Srinivas Sunderrajan’s The Untitled Kartik Krishnan Project didn’t win any statuettes or special mentions when it was made in 2010. What Sunderrajan actually should have got was a bravery award for daring to put out a black-and-white movie on a Rs.40,000-budget about a software professional who wants to become a film-maker, his love interest, a corrupt policeman and a talking robot. The fiercely uncompromising indie, which was far out and “larger than logic”, as one of the characters puts it, even for most film festivals, finally sneaked into PVR multiplexes in July for a week-long engagement in the Director’s Rare programming slot. Sunderrajan’s second movie has had a relatively smoother ride to the cinemas. Greater Elephant, which was completed last year, will play from 25 January at PVR multiplexes in Mumbai.
Greater Elephant is less of a head-scratching exercise from Sunderrajan, who is also a bassist with the indie band Scribe. Set in Pune, Maharashtra, over the course of two days, the 90-minute existential drama opens with a mahout in search of his missing elephant. Things get more complicated as the mahout meets a man and a woman dressed as Shiv and Parvati, Dracula, a constable and a tea-stall owner, all of whom are looking for something or the other. A metaphor for film-making or for life itself? A bit of both, Sunderrajan tells Lounge. Edited excerpts from an interview:
Compared to ‘The Untitled Kartik Krishnan Project’, ‘Greater Elephant’ has a simpler and more linear story. Was it easier to make?
It is completely linear and more of a story. It’s play-like, in a way. Maybe keeping it simple is an exercise in itself—the question for me is whether I can tell a story that people can relate to more than Untitled, which was niche and indulgent in a way. Well, if a personal story is indulgent, then so many films are indulgent.
It was challenging to stick to a linear story—there were always times when we felt we could break the structure or jump a scene. But better sense prevailed. People who saw the edit said you actually write straight stories.
The movie is easier to follow, but it remains as stubbornly indie-minded as your first feature.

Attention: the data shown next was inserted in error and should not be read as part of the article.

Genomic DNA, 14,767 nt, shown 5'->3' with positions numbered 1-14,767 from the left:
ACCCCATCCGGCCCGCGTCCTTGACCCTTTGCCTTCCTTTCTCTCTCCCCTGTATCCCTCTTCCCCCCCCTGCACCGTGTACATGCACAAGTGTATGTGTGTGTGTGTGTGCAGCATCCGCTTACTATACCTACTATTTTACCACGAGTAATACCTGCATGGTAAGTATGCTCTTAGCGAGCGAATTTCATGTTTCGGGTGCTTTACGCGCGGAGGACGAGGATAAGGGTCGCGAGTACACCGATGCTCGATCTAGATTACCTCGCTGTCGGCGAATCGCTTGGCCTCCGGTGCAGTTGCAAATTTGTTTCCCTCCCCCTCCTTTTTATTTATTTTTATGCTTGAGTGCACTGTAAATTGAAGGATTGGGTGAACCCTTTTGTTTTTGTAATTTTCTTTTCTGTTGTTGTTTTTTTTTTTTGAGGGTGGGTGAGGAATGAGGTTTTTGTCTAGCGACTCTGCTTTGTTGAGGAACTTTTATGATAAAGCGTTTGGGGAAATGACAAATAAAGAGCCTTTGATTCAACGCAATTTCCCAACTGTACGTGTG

I once met (director) Saeed Mirza. After watching my short films, he asked me if I was making a feature. I said I was. He said everybody makes a first film from the heart, then a BMW comes, then a penthouse, and then people make the same thing.
I made Greater Elephant in the same indie way as I made Untitled. I wasn’t making Untitled as a showreel, there were stories that I wanted to tell. I feel that if you stick with it, it will pay dividends later.
After Untitled, I was advised to write a script. I got swept away in doing so, but it didn’t happen that way somehow. Also, the label of Rs.40,000 got stuck, so people told me to make a film within that budget; it was never a jump into Rs.10 lakh or Rs.1 crore or anything like that. I felt if that’s the case, I want to make whatever I feel like doing. At least you’re staying true to yourself.
The film poses existential questions, but it’s also autobiographical, right? Does the elephant in the title also refer to a certain God?
The idea of trying to find myself after doing Untitled has subconsciously come into Greater Elephant. I am still trying to figure out if this is the cinema I want to, or am supposed to, do. Is this my purpose? Am I doing this right?
You need to believe in something—an idol or an idea. The elephant is a metaphor for our search for what we need in life.
Why should a viewer participate in this introspective exercise?
The way you tell the story is what makes it interesting. Some audience members might think about their own searches for meaning. I am not going on about what I went through—there’s no angst—but everyone in the film has some agenda that he or she is trying to solve.
How important is it for you to be an indie film-maker?
I don’t know if I can be any more conventional. I don’t know what is conventional and what is not—I just follow what is right. The day I become conventional I will have to stop.
The Dracula character doesn’t fit into the narrative as easily as the other characters.
There are two ways of answering that question. The production answer is that we got permission to shoot for 10 days, and it was easier to shoot at night. That’s when I came up with the idea of a character who would roam around at night. That could be a demon, somebody like Dracula, who is trying to figure out his blood targets, so even he has a problem.
The scripting answer is that we thought the presence of Dracula raises the question of whether he really is Dracula or a lost soul like the rest. So the character also made sense in a way.
‘Greater Elephant’ is seeing a staggered release—it has already been screened in Pune. How did that go?
We tried to see if we could get a per city release. If we do a multi-city thing, it gets us a lot in terms of PR (public relations). We started off with Pune, and we want to release the film in Bangalore, Delhi and Bombay (Mumbai). PVR had a free slot in Mumbai.
The Pune experience wasn’t very good. The movie was supposed to play from Friday-Tuesday, but it got two extra days. We got 30% attendance for the first three days. In any case, getting a film out itself is a big thing for a film-maker. In Mumbai, Untitled had 40% attendance for one week.
Are you working on a new film?
I am trying to work out a science fiction film set in a dystopic future. It’s called Heartless Ramesh. I will do it the way I know best.